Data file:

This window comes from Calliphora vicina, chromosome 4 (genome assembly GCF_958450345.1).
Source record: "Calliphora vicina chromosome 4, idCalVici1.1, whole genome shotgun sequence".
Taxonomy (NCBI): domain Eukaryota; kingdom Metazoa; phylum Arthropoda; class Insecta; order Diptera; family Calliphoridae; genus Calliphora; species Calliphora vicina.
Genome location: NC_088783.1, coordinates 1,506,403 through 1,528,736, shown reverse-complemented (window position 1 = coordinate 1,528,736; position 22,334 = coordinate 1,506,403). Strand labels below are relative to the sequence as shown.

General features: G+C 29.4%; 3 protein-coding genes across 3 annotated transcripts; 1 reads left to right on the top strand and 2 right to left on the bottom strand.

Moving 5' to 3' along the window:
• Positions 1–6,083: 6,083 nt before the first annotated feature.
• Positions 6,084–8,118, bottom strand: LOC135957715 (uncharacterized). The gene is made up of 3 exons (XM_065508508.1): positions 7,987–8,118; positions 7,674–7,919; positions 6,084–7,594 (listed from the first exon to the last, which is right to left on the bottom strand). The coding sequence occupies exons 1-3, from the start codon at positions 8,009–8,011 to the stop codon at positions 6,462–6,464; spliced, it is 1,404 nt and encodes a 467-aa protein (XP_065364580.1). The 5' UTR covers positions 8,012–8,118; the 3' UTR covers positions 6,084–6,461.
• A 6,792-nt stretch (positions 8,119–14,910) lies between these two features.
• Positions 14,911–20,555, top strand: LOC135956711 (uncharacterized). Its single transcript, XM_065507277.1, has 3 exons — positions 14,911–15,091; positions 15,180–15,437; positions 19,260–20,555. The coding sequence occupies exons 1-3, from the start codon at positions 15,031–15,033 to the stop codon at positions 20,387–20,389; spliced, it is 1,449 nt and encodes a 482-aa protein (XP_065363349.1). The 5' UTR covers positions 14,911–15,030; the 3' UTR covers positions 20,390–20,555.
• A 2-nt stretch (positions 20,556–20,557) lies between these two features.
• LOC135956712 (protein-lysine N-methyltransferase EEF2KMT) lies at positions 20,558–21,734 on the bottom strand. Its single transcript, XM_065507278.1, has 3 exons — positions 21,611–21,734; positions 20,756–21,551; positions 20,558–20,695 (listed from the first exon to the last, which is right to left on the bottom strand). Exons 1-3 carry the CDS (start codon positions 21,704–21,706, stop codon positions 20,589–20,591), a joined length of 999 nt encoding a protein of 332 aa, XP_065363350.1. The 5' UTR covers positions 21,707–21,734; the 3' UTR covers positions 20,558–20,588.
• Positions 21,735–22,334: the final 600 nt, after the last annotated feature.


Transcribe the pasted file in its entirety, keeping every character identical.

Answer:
This window comes from Calliphora vicina, chromosome 4 (genome assembly GCF_958450345.1).
Source record: "Calliphora vicina chromosome 4, idCalVici1.1, whole genome shotgun sequence".
Taxonomy (NCBI): domain Eukaryota; kingdom Metazoa; phylum Arthropoda; class Insecta; order Diptera; family Calliphoridae; genus Calliphora; species Calliphora vicina.
Genome location: NC_088783.1, coordinates 1,506,403 through 1,528,736, shown reverse-complemented (window position 1 = coordinate 1,528,736; position 22,334 = coordinate 1,506,403). Strand labels below are relative to the sequence as shown.

General features: G+C 29.4%; 3 protein-coding genes across 3 annotated transcripts; 1 reads left to right on the top strand and 2 right to left on the bottom strand.

Moving 5' to 3' along the window:
• Positions 1–6,083: 6,083 nt before the first annotated feature.
• Positions 6,084–8,118, bottom strand: LOC135957715 (uncharacterized). The gene is made up of 3 exons (XM_065508508.1): positions 7,987–8,118; positions 7,674–7,919; positions 6,084–7,594 (listed from the first exon to the last, which is right to left on the bottom strand). The coding sequence occupies exons 1-3, from the start codon at positions 8,009–8,011 to the stop codon at positions 6,462–6,464; spliced, it is 1,404 nt and encodes a 467-aa protein (XP_065364580.1). The 5' UTR covers positions 8,012–8,118; the 3' UTR covers positions 6,084–6,461.
• A 6,792-nt stretch (positions 8,119–14,910) lies between these two features.
• Positions 14,911–20,555, top strand: LOC135956711 (uncharacterized). Its single transcript, XM_065507277.1, has 3 exons — positions 14,911–15,091; positions 15,180–15,437; positions 19,260–20,555. The coding sequence occupies exons 1-3, from the start codon at positions 15,031–15,033 to the stop codon at positions 20,387–20,389; spliced, it is 1,449 nt and encodes a 482-aa protein (XP_065363349.1). The 5' UTR covers positions 14,911–15,030; the 3' UTR covers positions 20,390–20,555.
• A 2-nt stretch (positions 20,556–20,557) lies between these two features.
• LOC135956712 (protein-lysine N-methyltransferase EEF2KMT) lies at positions 20,558–21,734 on the bottom strand. Its single transcript, XM_065507278.1, has 3 exons — positions 21,611–21,734; positions 20,756–21,551; positions 20,558–20,695 (listed from the first exon to the last, which is right to left on the bottom strand). Exons 1-3 carry the CDS (start codon positions 21,704–21,706, stop codon positions 20,589–20,591), a joined length of 999 nt encoding a protein of 332 aa, XP_065363350.1. The 5' UTR covers positions 21,707–21,734; the 3' UTR covers positions 20,558–20,588.
• Positions 21,735–22,334: the final 600 nt, after the last annotated feature.